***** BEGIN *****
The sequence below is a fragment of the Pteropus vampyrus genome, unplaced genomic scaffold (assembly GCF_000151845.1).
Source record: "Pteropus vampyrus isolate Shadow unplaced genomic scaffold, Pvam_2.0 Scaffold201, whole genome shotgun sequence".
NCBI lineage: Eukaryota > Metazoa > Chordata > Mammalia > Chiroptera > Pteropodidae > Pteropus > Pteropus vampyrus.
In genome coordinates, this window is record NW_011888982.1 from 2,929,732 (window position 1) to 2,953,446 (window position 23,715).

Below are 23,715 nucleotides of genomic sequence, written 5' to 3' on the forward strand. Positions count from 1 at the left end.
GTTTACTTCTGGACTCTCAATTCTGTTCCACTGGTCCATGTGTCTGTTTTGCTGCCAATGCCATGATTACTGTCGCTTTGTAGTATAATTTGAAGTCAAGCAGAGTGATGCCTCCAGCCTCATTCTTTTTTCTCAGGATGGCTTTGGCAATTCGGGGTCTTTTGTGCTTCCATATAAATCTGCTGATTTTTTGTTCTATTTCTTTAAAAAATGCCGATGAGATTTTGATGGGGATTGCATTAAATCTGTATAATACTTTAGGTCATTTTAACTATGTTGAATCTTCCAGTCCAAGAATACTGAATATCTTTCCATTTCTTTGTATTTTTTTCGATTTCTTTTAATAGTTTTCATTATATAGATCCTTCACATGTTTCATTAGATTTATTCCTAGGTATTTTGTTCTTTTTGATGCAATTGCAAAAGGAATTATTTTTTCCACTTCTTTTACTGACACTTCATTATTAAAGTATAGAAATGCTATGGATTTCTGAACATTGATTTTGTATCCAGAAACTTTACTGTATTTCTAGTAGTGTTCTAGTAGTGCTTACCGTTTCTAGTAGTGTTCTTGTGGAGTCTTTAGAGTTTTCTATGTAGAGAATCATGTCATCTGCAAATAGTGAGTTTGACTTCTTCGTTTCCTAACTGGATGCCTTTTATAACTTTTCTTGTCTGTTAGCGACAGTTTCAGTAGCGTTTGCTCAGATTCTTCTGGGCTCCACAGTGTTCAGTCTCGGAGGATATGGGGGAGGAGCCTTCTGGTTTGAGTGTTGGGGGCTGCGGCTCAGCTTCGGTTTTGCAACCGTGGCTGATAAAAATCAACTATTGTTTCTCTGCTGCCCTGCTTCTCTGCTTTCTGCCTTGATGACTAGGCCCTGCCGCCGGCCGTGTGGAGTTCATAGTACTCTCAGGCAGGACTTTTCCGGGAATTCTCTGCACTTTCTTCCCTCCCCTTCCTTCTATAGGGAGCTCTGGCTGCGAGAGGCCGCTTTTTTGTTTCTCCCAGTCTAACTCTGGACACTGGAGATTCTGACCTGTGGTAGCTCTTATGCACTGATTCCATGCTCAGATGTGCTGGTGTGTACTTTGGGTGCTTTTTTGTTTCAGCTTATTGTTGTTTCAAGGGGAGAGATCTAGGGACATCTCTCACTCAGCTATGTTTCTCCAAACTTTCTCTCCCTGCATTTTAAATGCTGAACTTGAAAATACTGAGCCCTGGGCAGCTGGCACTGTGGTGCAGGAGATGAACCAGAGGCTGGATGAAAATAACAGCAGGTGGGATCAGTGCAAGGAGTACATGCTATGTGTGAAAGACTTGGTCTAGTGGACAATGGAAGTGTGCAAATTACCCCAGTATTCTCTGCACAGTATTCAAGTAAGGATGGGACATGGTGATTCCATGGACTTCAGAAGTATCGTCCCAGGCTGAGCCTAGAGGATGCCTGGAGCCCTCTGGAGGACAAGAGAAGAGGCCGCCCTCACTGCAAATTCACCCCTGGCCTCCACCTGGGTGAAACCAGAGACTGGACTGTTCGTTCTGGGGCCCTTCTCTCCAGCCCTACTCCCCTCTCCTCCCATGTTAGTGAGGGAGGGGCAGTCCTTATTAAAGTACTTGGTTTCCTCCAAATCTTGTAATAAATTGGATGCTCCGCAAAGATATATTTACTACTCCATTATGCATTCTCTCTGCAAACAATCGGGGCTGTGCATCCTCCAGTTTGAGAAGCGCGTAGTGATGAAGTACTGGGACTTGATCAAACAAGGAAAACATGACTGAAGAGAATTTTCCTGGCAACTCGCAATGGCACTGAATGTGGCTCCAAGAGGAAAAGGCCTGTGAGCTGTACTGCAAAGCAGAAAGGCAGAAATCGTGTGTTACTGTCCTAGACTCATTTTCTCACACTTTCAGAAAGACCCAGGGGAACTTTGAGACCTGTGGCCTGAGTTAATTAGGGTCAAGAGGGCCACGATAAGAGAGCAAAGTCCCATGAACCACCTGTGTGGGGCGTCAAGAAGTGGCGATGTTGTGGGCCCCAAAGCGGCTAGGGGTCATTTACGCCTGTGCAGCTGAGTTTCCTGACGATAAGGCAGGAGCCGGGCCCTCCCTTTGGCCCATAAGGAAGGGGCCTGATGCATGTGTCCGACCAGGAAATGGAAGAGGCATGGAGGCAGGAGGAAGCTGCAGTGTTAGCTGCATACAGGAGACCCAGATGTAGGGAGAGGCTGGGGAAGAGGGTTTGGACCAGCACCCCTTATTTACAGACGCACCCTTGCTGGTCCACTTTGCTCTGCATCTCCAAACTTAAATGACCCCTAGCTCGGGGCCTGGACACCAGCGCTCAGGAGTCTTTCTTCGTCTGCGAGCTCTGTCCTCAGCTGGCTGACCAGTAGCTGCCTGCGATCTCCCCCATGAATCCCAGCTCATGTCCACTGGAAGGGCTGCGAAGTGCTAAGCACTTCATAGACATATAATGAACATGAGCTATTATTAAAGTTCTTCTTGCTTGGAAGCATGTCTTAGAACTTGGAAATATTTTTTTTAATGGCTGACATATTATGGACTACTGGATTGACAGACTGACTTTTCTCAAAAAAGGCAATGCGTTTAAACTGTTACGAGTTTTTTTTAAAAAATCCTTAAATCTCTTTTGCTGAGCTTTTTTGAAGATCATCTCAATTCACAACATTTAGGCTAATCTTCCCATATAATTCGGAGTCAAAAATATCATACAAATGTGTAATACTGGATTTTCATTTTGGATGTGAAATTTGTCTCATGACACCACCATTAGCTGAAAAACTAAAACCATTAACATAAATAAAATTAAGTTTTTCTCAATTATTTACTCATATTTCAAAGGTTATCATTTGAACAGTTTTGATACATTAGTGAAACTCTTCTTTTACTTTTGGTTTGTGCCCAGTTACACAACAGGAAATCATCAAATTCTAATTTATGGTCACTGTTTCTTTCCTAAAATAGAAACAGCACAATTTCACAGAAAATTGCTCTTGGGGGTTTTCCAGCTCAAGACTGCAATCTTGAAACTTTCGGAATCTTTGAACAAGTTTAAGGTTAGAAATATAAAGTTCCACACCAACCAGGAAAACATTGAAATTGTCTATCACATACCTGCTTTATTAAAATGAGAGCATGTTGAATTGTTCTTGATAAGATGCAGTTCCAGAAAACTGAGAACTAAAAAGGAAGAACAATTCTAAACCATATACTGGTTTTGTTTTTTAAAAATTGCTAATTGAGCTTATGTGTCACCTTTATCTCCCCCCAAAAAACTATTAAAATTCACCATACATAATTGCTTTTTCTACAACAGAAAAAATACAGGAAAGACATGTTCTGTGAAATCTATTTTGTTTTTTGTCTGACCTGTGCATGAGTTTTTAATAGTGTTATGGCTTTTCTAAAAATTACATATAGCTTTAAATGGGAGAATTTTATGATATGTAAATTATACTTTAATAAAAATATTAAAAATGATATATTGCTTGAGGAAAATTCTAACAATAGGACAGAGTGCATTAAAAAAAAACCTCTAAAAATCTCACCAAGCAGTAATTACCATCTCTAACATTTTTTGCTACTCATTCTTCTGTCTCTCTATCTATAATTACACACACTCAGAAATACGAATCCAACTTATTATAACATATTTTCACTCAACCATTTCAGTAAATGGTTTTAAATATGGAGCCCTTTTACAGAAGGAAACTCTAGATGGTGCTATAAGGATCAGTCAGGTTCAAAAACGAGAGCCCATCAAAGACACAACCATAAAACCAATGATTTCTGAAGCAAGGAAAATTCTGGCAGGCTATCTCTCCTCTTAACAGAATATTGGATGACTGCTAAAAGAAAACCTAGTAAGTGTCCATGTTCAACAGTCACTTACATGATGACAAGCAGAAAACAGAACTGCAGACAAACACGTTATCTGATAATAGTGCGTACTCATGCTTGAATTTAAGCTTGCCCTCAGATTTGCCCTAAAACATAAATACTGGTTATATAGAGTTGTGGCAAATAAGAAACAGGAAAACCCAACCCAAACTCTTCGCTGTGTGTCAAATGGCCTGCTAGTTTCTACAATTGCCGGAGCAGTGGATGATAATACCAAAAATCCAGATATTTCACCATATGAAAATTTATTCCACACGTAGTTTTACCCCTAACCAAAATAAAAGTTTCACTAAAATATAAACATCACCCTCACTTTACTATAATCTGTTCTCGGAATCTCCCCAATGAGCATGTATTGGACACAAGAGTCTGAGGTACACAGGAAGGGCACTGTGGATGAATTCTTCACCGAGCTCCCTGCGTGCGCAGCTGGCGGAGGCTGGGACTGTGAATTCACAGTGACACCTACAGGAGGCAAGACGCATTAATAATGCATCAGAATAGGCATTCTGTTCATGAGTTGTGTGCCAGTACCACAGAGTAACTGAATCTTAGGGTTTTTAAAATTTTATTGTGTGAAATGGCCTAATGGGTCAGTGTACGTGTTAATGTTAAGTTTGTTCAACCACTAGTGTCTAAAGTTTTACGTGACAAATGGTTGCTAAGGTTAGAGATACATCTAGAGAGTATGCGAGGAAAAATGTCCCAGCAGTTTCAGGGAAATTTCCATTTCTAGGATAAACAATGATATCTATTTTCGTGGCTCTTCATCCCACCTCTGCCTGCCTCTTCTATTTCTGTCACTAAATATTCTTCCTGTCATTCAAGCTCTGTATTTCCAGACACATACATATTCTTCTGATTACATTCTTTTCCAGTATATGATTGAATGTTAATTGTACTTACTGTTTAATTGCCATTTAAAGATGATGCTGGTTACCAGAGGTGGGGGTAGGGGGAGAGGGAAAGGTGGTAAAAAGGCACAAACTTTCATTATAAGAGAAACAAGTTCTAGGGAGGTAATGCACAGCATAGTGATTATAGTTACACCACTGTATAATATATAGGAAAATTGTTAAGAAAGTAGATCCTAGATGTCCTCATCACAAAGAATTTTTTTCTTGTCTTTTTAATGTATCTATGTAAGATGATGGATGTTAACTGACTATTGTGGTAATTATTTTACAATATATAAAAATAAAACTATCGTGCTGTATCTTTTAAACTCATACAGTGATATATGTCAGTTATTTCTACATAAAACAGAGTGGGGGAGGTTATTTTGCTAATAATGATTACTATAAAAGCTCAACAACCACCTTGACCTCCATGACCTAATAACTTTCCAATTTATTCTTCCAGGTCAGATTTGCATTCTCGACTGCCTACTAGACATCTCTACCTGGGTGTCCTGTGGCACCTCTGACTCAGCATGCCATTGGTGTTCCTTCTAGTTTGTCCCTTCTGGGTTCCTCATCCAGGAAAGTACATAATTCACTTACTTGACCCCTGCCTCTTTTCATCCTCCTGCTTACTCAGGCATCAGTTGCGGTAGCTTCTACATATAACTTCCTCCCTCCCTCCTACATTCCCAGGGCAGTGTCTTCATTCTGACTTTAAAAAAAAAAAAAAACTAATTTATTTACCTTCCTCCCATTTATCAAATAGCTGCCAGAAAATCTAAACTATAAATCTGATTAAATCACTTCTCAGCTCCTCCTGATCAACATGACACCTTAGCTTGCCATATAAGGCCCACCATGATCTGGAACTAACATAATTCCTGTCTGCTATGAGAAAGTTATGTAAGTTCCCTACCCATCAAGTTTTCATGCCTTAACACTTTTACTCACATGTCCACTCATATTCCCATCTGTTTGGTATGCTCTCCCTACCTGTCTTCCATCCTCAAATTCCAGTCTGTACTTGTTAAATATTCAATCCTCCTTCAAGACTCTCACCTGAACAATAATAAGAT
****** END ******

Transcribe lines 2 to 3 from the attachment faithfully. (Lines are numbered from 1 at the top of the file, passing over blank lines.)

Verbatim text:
Source record: "Pteropus vampyrus isolate Shadow unplaced genomic scaffold, Pvam_2.0 Scaffold201, whole genome shotgun sequence".
NCBI lineage: Eukaryota > Metazoa > Chordata > Mammalia > Chiroptera > Pteropodidae > Pteropus > Pteropus vampyrus.